Cape Town – The South African Institute for Drug-Free Sport’s (SAIDS) annual report reveals that it tested 1 584 athletes during the 2018/19 period – and that there were 50 anti-doping rule violations (ADRVs).
It also outlines how a partnership with the Hawks – South Africa’s Directorate for Priority Crime Investigation – led to prosecutions of two athletes for trafficking and tampering with doping control processes.
SAIDS also successfully prosecuted an Athlete Biological Passport (ABP) case against a leading national cyclist during the reporting period.
The 1 584 tests represent a decline from the 1 659 in 2017/18, but SAIDS CEO Khalid Galant explained that this is an “ongoing trend as our test distribution plan becomes increasingly targeted and risk-based, rather than random”.
There were 46 ADRVs in 2017/18.
The most tested sport during 2018/19 was athletics with 427 followed by rugby with 342.
Rugby had the most ADRVs with 16 – including six schoolboys who were among those tested at the annual Craven Week interprovincial rugby tournament.
All six tested positive for anabolic steroids.
Their names have not been made public as they are minors.
Galant expressed concern at the number of ADRVs at schoolboy level and pointed to a ‘high tolerance by parents and coaches to doping practices’.
Bodybuilding has the next highest number of ADRVs at 10. The most common substances found in the tests were anabolic agents (27), hormone and metabolic modulators, cannabinoids and stimulants.
During the reporting period SAIDS achieved success in prosecuting five cases that were not based on testing, but through investigations.
These covered such offences as trafficking and tampering with the testing process, analysis of an athlete’s biological passport (ABP) and refusal or evasion of testing.
Working with the Hawks, SAIDS was able to gather substantial evidence against South African cyclist Shan Wilson and Lesotho distance runner Mamorallo Tjoka who competes in South Africa, which revealed fraudulent activity designed to undermine and evade doping controls.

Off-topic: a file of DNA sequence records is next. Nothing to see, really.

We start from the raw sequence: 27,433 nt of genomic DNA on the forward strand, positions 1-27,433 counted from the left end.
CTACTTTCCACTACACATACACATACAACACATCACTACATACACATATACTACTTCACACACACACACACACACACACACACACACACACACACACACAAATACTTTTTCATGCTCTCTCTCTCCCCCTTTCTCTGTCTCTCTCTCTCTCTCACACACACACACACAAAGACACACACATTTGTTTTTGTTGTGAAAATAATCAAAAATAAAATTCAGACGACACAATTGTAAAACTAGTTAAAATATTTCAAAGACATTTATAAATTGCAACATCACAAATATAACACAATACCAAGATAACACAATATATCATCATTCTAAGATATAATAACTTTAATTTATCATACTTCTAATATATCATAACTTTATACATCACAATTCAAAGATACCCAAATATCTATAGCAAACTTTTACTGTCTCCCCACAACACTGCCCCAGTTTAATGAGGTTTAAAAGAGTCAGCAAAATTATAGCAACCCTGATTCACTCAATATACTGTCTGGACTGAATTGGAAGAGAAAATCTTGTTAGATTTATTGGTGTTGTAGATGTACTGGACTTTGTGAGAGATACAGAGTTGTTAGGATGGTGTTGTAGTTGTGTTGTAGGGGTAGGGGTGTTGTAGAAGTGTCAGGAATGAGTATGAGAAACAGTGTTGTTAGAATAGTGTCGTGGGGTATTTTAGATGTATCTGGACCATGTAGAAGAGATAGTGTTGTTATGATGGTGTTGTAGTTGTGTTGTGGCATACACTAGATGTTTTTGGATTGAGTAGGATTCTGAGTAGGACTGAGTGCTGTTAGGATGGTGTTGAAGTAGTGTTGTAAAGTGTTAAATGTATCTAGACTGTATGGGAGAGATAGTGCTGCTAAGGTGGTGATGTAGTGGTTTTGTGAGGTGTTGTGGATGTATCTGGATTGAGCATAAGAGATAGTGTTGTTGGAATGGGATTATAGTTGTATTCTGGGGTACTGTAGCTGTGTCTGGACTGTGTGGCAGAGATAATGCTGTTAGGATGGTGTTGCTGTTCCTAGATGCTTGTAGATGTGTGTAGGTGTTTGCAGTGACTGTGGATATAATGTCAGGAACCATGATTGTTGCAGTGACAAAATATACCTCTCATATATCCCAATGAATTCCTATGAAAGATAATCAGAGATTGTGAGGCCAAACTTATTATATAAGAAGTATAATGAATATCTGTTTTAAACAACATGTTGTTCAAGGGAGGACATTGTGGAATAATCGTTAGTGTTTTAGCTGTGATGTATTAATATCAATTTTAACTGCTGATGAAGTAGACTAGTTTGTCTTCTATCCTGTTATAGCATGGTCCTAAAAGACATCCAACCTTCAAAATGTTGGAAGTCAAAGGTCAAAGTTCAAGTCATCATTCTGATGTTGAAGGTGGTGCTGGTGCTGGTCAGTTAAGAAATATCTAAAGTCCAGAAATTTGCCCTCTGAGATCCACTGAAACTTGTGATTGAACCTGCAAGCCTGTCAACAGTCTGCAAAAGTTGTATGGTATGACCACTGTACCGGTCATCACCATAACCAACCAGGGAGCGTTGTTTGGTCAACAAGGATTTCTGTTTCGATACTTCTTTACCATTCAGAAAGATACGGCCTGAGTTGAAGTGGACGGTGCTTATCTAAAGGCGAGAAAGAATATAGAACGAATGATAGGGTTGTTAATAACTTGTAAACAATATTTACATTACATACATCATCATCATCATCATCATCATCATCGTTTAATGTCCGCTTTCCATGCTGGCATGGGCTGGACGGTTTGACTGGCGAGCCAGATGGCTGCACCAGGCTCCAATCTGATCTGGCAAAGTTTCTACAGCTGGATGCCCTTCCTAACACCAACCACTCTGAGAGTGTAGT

Wilson was banned for six years and his fifth place in the 2018 Cape Epic Grand Masters category was expunged. Charges against him included tampering with the doping control process and ‘trafficking or attempted trafficking in any prohibited substance’.
Tjoka’s offence was the second in a 10-year period and she was banned for eight years.
Athletics SA was ordered to expunge Tjoka’s records in several races and recover prize money. This included R250 000 for placing second in the women’s category at the 2019 Two Oceans Marathon.
The successful ABP prosecution was against professional mountain biker Max Knox.
The World Anti-Doping Agency (WADA) explains that ‘the fundamental principle of the ABP is to monitor selected biological variables over time that indirectly reveal the effects of doping rather than attempting to detect the doping substance or method itself’.
Knox was unable to explain anomalies in his blood profile that indicated doping to enhance his aerobic capacity.
He was banned for four years.
Galant said the investigations were triggered in significant part by whistleblowers.
‘We are very grateful for their efforts to keep sport clean … we do take tip-offs about any sporting discipline or individuals seriously and encourage people with good information to come forward to us,’ he added.
Last year Galant wrote to school rugby tournament organisers explaining the SAIDS Clean School Sport Policy, in terms of which ‘anti-doping detection, deterrence and prevention strategies will be extended to include in-competition testing at selected school sports events and tournaments’. This was undertaken in collaboration with the SA Schools Rugby Association and supported by the SA Rugby Union and the Department of Sports and Recreation. Galant pointed out in the letter that anti-doping education was an integral part of the policy.
To view the 103-page SAIDS Annual Report, click HERE